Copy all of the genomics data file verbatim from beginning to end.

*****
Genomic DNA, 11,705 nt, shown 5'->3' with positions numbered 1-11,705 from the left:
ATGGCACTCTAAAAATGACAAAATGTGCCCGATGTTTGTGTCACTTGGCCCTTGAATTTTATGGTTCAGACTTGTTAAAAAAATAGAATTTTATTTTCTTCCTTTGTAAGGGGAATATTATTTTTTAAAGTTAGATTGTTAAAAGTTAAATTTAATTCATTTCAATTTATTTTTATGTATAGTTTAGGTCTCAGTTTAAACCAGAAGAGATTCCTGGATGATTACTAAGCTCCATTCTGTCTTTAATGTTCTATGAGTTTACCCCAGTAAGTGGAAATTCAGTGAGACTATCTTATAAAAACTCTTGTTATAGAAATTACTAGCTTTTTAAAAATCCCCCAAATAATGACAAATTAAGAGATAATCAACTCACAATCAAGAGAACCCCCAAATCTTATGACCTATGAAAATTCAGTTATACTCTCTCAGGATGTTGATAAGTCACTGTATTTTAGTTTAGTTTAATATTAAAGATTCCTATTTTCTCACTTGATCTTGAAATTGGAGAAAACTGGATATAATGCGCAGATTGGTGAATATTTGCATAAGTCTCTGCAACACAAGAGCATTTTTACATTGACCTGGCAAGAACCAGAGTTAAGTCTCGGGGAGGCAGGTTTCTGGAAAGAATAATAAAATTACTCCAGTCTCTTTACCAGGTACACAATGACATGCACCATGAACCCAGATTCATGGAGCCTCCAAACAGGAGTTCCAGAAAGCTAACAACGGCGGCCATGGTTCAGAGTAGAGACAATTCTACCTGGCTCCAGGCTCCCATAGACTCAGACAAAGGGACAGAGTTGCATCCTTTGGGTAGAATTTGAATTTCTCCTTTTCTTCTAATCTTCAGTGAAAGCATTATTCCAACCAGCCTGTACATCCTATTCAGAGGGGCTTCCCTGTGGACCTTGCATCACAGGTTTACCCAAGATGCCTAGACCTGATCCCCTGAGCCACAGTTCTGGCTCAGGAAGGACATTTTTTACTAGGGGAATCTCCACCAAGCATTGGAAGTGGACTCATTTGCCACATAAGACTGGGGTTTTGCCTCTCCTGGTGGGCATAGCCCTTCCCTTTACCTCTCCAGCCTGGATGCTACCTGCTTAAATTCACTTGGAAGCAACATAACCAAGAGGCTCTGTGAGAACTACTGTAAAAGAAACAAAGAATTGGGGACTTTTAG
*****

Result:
Genomic DNA, 11,705 nt, shown 5'->3' with positions numbered 1-11,705 from the left:
ATGGCACTCTAAAAATGACAAAATGTGCCCGATGTTTGTGTCACTTGGCCCTTGAATTTTATGGTTCAGACTTGTTAAAAAAATAGAATTTTATTTTCTTCCTTTGTAAGGGGAATATTATTTTTTAAAGTTAGATTGTTAAAAGTTAAATTTAATTCATTTCAATTTATTTTTATGTATAGTTTAGGTCTCAGTTTAAACCAGAAGAGATTCCTGGATGATTACTAAGCTCCATTCTGTCTTTAATGTTCTATGAGTTTACCCCAGTAAGTGGAAATTCAGTGAGACTATCTTATAAAAACTCTTGTTATAGAAATTACTAGCTTTTTAAAAATCCCCCAAATAATGACAAATTAAGAGATAATCAACTCACAATCAAGAGAACCCCCAAATCTTATGACCTATGAAAATTCAGTTATACTCTCTCAGGATGTTGATAAGTCACTGTATTTTAGTTTAGTTTAATATTAAAGATTCCTATTTTCTCACTTGATCTTGAAATTGGAGAAAACTGGATATAATGCGCAGATTGGTGAATATTTGCATAAGTCTCTGCAACACAAGAGCATTTTTACATTGACCTGGCAAGAACCAGAGTTAAGTCTCGGGGAGGCAGGTTTCTGGAAAGAATAATAAAATTACTCCAGTCTCTTTACCAGGTACACAATGACATGCACCATGAACCCAGATTCATGGAGCCTCCAAACAGGAGTTCCAGAAAGCTAACAACGGCGGCCATGGTTCAGAGTAGAGACAATTCTACCTGGCTCCAGGCTCCCATAGACTCAGACAAAGGGACAGAGTTGCATCCTTTGGGTAGAATTTGAATTTCTCCTTTTCTTCTAATCTTCAGTGAAAGCATTATTCCAACCAGCCTGTACATCCTATTCAGAGGGGCTTCCCTGTGGACCTTGCATCACAGGTTTACCCAAGATGCCTAGACCTGATCCCCTGAGCCACAGTTCTGGCTCAGGAAGGACATTTTTTACTAGGGGAATCTCCACCAAGCATTGGAAGTGGACTCATTTGCCACATAAGACTGGGGTTTTGCCTCTCCTGGTGGGCATAGCCCTTCCCTTTACCTCTCCAGCCTGGATGCTACCTGCTTAAATTCACTTGGAAGCAACATAACCAAGAGGCTCTGTGAGAACTACTGTAAAAGAAACAAAGAATTGGGGACTTTTAG